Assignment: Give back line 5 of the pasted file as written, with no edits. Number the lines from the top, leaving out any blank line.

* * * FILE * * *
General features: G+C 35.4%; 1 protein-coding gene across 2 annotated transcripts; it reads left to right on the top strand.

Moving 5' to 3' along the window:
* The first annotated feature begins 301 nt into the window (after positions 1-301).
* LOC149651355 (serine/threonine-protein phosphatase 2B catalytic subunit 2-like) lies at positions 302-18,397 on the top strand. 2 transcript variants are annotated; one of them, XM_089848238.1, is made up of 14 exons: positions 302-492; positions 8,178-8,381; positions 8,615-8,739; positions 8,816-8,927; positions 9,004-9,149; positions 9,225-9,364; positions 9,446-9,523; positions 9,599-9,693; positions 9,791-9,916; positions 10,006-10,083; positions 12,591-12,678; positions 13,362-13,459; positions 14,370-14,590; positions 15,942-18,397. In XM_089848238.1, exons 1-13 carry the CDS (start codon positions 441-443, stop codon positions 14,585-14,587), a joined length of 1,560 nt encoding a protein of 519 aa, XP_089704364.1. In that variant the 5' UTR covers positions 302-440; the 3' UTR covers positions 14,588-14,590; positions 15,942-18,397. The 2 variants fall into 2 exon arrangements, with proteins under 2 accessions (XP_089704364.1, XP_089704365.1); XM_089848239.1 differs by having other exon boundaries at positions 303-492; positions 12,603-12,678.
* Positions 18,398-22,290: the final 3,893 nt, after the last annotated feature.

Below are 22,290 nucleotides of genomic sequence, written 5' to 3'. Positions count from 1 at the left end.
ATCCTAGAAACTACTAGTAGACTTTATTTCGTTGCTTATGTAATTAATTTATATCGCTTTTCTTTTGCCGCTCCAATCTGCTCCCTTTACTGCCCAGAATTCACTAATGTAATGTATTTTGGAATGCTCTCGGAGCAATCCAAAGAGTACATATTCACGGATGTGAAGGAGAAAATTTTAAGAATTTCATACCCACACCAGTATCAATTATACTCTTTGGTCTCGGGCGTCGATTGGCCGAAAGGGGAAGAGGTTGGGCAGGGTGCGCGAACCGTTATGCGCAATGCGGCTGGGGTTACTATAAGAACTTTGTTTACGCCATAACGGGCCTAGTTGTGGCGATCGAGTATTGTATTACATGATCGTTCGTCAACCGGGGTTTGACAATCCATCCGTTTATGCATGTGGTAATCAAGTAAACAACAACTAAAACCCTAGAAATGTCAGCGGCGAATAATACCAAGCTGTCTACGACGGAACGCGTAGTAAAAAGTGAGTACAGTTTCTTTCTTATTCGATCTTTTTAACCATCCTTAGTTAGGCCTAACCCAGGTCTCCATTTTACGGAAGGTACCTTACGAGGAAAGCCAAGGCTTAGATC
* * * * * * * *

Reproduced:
* Positions 18,398-22,290: the final 3,893 nt, after the last annotated feature.